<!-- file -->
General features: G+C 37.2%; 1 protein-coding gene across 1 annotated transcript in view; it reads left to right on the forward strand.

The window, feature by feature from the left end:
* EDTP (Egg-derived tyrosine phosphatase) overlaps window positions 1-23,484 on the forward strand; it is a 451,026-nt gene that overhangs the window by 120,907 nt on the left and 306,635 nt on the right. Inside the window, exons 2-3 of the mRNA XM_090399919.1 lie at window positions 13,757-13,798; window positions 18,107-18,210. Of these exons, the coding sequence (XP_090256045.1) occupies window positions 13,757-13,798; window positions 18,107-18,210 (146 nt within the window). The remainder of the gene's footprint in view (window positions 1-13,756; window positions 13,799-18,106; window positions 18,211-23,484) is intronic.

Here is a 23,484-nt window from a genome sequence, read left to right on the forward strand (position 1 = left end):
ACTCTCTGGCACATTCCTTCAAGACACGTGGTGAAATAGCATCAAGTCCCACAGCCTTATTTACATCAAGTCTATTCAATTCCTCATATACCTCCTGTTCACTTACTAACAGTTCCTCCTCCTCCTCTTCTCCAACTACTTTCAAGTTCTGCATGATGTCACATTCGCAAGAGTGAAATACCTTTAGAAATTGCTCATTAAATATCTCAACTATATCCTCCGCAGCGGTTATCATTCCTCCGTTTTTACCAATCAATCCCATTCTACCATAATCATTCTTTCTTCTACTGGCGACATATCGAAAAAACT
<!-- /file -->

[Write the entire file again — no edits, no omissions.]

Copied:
General features: G+C 37.2%; 1 protein-coding gene across 1 annotated transcript in view; it reads left to right on the forward strand.

The window, feature by feature from the left end:
* EDTP (Egg-derived tyrosine phosphatase) overlaps window positions 1-23,484 on the forward strand; it is a 451,026-nt gene that overhangs the window by 120,907 nt on the left and 306,635 nt on the right. Inside the window, exons 2-3 of the mRNA XM_090399919.1 lie at window positions 13,757-13,798; window positions 18,107-18,210. Of these exons, the coding sequence (XP_090256045.1) occupies window positions 13,757-13,798; window positions 18,107-18,210 (146 nt within the window). The remainder of the gene's footprint in view (window positions 1-13,756; window positions 13,799-18,106; window positions 18,211-23,484) is intronic.

Here is a 23,484-nt window from a genome sequence, read left to right on the forward strand (position 1 = left end):
ACTCTCTGGCACATTCCTTCAAGACACGTGGTGAAATAGCATCAAGTCCCACAGCCTTATTTACATCAAGTCTATTCAATTCCTCATATACCTCCTGTTCACTTACTAACAGTTCCTCCTCCTCCTCTTCTCCAACTACTTTCAAGTTCTGCATGATGTCACATTCGCAAGAGTGAAATACCTTTAGAAATTGCTCATTAAATATCTCAACTATATCCTCCGCAGCGGTTATCATTCCTCCGTTTTTACCAATCAATCCCATTCTACCATAATCATTCTTTCTTCTACTGGCGACATATCGAAAAAACT